Colorado: Part II

More Denver

I love Denver…what an excellent city. I always knew I was supposed to like Denver, because it’s the cool thing to do. But I never really knew. It’s the only city that’s smack dab in the middle of the country where I could absolutely, positively live. It’s like a big-city-breath-of-fresh-air in the midst of a whole ‘lotta mid-west nothingness. Don’t get me wrong – I’m perfectly content in a town with more horses than people. But sometimes it’s a relief to get back into a pulsing city that makes you feel small again. After almost a month in Denver, it felt like home. It only felt good to leave because I’m an absolute lunatic and get antsy whenever we’ve been in one place for more than 4 days (always planning the next adventure…can’t just relax and stay awhile).

In this second installment of “Denver is the Best” we checked out the riverfront neighborhood (mostly to feed our infatuation with everything beat and everything Jack Kerouac. See: My Brother’s Bar – seriously click that link). The riverfront neighborhood is also home to the most obnoxiously huge REI known to man. It was so unnecessarily large that I think I bought a pack of snowboarding socks out of sheer fear. I don’t even know if I have them, I probably left them on the register.


Riverfront neighborhood


One of Jack Kerouac’s old hangouts


My Brother’s Bar


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The Capitol Building

We really got to know the Ogden Theater area after an hour of trying to scalp tickets for Greensky Bluegrass (worth it). Don’t underestimate a sell-out in Denver, some of the venues are smaller than you think.


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We had brunch at a quirky spot called Mercury Cafe . The food is grown at a local farm and is ah-ma-zing. The service is “eh” and the atmosphere is… interesting. There might be a guy offering to sell you a $5 caricature of yourself at the next booth…just keep eating that locally grown goodness.

Then we walked a couple blocks over to The Great Divide to indulge in some Yeti. Their brewery is small and cozy. To Josh’s enjoyment, they loaded us up with “I Believe” stickers. (I’m convinced this entire road trip has just turned into Josh’s opportunity to find Bigfoot and prove to the world he’s been right all along.)

Then we went to the BEST establishment in Denver: 1UP. 1Up is an underground arcade/bar. First of all they serve 40’s. Second of all, they have classic skee ball. Third of all they have all of the classic video games you can possibly imagine. I came to during a rousing Tekken combat while holding a Mickey’s 40 in my hand and realized I was in heaven.



VA friends in CO. Nothing better!

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We also checked out Broadway. Broadway is a cool/relaxed area of town with speakeasies and most importantly- a super rad adult Chuck E Cheese, more commonly known as Punch Bowl Social. Punch Bowl was entirely too fun. For someone that gets better at anything competitive after a few drinks, it was heaven. They are even kind enough to make the bowling shoes velcro so if you happen to be more focused on the drinks you’re being served than your bowling game, no worries….easy outro. We spent Halloween around Broadway as well, starting off at The Living Room and then next door to Bar Standard. I wouldn’t have wanted to spend my favorite holiday in any other city!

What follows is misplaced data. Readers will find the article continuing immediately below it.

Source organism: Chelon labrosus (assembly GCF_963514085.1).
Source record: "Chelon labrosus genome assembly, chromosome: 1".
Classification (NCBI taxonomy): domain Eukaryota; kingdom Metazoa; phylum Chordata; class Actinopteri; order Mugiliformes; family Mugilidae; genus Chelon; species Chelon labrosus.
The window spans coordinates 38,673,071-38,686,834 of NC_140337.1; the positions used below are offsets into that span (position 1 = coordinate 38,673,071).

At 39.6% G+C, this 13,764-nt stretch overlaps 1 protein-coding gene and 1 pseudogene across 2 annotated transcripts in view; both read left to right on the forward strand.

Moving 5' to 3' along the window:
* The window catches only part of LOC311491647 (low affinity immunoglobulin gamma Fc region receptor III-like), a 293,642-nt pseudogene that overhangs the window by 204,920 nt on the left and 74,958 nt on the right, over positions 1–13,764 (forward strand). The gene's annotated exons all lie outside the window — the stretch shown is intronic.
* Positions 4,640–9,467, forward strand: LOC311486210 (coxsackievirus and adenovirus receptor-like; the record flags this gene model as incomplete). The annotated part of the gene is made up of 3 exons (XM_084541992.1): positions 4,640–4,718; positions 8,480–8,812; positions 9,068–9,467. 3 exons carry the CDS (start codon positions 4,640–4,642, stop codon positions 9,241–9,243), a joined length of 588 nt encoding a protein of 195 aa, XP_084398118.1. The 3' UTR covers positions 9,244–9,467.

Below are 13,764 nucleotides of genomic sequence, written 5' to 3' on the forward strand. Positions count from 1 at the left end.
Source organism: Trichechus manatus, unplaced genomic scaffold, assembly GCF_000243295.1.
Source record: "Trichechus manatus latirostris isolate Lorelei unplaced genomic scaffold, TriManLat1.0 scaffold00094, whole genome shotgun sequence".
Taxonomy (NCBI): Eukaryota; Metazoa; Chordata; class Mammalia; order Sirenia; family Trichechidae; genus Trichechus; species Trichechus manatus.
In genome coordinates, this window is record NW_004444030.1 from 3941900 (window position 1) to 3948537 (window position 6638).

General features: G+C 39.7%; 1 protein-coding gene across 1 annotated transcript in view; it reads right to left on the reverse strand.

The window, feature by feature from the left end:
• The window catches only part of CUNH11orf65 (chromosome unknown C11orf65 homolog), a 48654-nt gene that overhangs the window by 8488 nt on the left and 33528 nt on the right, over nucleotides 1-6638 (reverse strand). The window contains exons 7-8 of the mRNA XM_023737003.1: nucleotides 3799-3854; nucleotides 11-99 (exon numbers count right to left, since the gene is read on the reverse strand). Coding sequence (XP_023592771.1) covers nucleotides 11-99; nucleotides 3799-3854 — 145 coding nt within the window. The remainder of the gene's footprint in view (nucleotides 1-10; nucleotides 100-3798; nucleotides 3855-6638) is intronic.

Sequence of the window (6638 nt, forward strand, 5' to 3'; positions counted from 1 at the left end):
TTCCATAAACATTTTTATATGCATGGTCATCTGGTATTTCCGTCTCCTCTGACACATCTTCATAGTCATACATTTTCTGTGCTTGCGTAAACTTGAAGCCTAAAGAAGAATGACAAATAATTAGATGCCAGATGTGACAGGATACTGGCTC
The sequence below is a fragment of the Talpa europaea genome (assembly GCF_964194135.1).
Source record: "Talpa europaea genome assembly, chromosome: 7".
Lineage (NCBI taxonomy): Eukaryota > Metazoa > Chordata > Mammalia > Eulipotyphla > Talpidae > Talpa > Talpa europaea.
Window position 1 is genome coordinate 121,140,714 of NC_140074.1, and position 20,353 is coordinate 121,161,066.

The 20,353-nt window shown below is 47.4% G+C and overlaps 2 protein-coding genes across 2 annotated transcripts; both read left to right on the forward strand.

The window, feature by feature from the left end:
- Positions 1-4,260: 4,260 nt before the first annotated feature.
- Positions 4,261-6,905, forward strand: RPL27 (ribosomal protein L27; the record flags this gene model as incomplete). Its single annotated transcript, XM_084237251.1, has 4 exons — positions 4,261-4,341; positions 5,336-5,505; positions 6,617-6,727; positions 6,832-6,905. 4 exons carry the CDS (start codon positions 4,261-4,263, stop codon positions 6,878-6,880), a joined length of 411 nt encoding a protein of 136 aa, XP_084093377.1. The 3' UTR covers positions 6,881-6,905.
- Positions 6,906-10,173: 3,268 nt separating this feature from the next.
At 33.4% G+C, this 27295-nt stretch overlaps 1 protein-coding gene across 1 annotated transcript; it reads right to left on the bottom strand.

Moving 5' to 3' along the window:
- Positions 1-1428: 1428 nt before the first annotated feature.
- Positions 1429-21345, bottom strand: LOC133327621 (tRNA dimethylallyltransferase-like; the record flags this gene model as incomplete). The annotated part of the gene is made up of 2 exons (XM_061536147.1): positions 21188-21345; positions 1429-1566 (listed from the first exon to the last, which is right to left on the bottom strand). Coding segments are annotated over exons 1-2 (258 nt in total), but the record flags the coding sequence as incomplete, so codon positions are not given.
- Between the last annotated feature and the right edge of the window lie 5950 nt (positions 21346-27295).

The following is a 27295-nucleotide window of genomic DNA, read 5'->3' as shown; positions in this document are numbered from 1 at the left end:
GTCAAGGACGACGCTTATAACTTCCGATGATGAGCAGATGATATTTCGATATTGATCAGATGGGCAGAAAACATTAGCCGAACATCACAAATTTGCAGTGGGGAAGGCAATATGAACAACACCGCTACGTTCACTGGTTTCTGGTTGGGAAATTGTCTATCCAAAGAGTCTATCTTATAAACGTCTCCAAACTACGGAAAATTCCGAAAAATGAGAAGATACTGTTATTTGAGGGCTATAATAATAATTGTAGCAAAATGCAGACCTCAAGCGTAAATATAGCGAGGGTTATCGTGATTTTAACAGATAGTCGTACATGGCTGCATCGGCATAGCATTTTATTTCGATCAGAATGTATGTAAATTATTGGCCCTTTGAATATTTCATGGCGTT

Punch Bowl

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The Flatirons

We went back to lovely Boulder to do some hiking. We started at Chautauqua Park and entered the trail through a green meadow, then up through a notch between the First and Second Flatirons and on over to the Third to explore the most prominent features of Boulder’s landscape. As we were coming back through the meadow after the hike we were able to catch the fluffiest, most sugary cotton-candy sunset pillowing behind the rock formations. Then, just to ensure we experienced it all, we drove up Flagstaff Mountain and caught the very last glimmer of sunlight over the twinkling city-lights of Boulder at the Sunrise Ampitheater.





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A guy free scaling Flatiron #3

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rock scramble


University of Colorado Boulder campus

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Flagstaff Mountain – Sunrise Ampitheater


Boulder city lights

Denver Botanic Gardens

Oh Dale, you’ve done it again. I snagged tickets to Chihuly Nights at Denver Botanic Gardens the very last night we were in town. It was sold out for most of the month and I’m so glad we were able to make it. Having seen the Chihuly exhibit at the VA Museum of Fine Arts we knew what we were in for. It was definitely a more dream-like experience seeing one of his garden exhibits, however. Chihuly and his team do such an awesome job of finding the perfect place within a garden to strategically display each piece of work. They take everything from the obvious (like shadows on a wall and reflections on a lake) to much tinier aspects into consideration. We got our first taste of “Colorado cold” this night as well.



Neodymium Reeds and Silvered Mexican Horn Tower, Monet Pool Fiori


White Tower


Persian Towers


Turquoise Reeds and Marlins


Polyvitro Crystal Tower


Saffron Tower


Amber Cattails


Summer Sun

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Perennial Fiori


Lapis Icicle Tower


Blue Fiddleheads

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Colorado Springs

Colorado Springs was a quick 60-mile drive southward from Denver. It’s situated near the base of one of the most famous American mountains, Pikes Peak. The small towns outside of Colorado Springs are more noteworthy than actual downtown Colorado Springs. Downtown Colorado Springs is mostly strip clubs, drunk Army guys and even drunker Airforce Academy students. If you know me, you know that being surrounded by barbed wire tattoos and high-and-tights is my worst nightmare. But then you go to little outskirt towns like Manitou Springs and you realize why you’re there.

I was hell-bent on climbing the Manitou Incline for both the lung-collapsing workout and just do say I’ve done it. However, it was closed for repairs. Next time! Next on the To-Do List was to summit Pikes Peak.

Pikes Peak

“O beautiful for spacious skies,
For amber waves of grain,
For purple mountain majesties